AMST 3559 - 001 - New Course: The Education of Blacks in America

MW 03:30PM-04:45PM | Online Synchronous

Maurice Adkins

The seminar will introduce the history of education for Black Americans and unpack various events and perspectives in the community to show not only how education influenced their lives, but how they used their institutions as workshops for economic, political and social equity.


AMST 3559 - 002 - New Course: Afro-Caribbean-Latinx History

TR 12:30PM-01:45PM | CAB 594

Christina Proenza-Coles


AMST 3740 - 100 - Cultures of Hip-Hop

TR 03:30PM-04:20PM | CLK 107

Jack Hamilton

This course explores the origins and impacts of American hip-hop as a cultural form in the last forty years, and maps the ways that a local subculture born of an urban underclass has risen to become arguably the dominant form of 21st-century global popular culture. While primarily focused on music, we will also explore how forms such as dance, visual art, film, and literature have influenced and been influenced by hip-hop style and culture.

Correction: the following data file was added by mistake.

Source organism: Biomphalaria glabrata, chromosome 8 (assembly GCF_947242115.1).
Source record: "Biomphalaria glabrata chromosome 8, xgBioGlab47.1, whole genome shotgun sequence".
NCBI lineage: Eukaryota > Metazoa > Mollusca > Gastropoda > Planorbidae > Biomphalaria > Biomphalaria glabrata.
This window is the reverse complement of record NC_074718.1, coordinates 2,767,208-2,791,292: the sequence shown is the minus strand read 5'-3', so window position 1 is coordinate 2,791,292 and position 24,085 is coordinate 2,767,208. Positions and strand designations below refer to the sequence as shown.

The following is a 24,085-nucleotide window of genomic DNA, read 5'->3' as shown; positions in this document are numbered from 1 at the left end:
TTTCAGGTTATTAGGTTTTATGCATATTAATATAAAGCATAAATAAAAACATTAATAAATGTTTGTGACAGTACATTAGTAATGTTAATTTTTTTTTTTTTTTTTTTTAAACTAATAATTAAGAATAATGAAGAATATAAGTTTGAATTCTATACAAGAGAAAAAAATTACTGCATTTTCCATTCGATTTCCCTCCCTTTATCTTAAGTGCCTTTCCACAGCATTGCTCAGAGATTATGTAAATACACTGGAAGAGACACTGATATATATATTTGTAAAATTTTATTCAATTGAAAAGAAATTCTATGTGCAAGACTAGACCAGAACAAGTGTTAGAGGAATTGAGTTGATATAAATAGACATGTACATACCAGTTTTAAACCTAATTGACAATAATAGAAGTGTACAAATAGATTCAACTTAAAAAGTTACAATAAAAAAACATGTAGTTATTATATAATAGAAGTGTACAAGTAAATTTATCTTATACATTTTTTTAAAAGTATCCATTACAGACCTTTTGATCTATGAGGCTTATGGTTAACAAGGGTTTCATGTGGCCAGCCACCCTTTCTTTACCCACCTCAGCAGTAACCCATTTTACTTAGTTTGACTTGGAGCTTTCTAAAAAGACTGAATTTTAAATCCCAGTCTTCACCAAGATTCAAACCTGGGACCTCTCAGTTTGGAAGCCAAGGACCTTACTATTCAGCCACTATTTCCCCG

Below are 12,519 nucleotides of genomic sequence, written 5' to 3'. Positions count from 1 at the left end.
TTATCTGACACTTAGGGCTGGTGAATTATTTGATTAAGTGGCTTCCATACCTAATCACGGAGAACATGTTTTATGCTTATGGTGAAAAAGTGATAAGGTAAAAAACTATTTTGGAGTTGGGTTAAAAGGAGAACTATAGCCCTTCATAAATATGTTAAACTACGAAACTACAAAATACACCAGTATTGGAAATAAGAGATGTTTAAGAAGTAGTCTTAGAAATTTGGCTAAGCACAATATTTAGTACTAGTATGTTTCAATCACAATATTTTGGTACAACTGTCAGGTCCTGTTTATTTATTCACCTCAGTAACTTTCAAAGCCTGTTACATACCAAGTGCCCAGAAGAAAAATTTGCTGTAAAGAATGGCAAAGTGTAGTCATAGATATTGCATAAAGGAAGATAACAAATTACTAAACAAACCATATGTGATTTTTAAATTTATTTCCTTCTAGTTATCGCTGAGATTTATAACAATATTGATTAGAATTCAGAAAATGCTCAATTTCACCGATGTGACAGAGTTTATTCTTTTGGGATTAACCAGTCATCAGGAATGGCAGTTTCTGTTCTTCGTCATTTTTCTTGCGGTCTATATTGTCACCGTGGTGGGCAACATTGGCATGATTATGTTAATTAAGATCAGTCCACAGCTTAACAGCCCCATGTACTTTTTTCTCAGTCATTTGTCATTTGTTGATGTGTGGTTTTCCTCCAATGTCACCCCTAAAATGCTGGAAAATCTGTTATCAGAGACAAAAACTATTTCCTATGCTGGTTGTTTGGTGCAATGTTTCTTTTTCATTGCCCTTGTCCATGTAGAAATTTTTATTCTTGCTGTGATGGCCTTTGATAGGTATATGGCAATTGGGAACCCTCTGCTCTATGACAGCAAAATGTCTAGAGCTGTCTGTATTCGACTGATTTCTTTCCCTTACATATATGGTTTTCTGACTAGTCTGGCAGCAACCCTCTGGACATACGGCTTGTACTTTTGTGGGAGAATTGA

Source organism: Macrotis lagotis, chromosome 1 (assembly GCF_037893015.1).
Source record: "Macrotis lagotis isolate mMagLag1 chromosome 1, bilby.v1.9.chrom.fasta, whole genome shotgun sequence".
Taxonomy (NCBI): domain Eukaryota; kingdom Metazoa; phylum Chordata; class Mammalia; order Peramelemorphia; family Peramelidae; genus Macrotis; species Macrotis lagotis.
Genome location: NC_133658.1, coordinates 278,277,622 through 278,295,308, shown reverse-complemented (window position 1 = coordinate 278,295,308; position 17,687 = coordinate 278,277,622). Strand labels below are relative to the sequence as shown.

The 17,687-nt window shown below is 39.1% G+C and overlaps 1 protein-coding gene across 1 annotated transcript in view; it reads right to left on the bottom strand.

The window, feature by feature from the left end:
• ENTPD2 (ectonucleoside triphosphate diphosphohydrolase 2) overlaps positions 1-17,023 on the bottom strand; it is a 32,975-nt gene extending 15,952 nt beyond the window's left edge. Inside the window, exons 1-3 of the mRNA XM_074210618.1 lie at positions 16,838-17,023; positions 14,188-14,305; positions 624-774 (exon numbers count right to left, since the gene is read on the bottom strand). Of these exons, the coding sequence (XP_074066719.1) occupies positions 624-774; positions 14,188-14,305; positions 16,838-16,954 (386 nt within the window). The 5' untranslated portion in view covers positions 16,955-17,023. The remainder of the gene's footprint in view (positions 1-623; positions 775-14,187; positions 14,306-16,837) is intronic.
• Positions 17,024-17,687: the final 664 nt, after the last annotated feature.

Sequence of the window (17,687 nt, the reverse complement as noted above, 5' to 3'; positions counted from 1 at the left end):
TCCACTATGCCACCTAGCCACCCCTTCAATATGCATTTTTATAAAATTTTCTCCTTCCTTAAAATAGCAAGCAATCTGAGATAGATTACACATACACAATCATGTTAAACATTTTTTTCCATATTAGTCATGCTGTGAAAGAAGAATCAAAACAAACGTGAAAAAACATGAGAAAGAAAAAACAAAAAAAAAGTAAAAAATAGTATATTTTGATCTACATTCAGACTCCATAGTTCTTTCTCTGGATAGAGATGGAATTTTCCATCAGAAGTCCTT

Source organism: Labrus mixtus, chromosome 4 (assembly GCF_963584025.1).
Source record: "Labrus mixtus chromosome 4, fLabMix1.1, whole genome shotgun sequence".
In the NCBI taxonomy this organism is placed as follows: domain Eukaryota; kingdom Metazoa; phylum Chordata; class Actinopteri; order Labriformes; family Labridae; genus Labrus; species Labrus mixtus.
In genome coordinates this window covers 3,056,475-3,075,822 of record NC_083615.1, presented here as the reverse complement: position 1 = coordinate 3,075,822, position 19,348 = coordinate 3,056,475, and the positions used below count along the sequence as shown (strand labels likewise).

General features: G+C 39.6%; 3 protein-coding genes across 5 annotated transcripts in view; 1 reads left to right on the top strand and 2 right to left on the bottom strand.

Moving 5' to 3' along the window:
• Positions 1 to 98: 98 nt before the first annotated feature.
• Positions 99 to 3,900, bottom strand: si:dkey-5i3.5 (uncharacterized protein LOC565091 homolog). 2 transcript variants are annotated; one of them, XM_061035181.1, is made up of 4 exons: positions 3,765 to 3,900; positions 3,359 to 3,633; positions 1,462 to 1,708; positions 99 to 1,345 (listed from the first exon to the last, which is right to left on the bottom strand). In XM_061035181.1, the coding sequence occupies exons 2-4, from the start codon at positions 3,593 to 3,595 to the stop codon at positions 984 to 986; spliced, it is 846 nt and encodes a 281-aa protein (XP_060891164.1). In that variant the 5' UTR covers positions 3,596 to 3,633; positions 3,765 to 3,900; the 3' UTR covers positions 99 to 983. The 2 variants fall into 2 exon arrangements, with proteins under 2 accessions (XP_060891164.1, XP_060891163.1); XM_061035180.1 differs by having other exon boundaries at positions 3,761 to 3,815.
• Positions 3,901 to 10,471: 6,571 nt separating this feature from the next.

Cross listed with MDST 3740-001

Theories & Methods of American Studies

AMST 3001 – Theories & Methods of American Studies (2 sections)

This seminar course will introduce majors to various theories and methods for the practice of American Studies. The three goals of the seminars are (1) to make students aware of their own interpretive practices; (2) to equip them with information and conceptual tools they will need for advanced work in American Studies; and (3) to provide them with comparative approaches to the study of various aspects of the United States.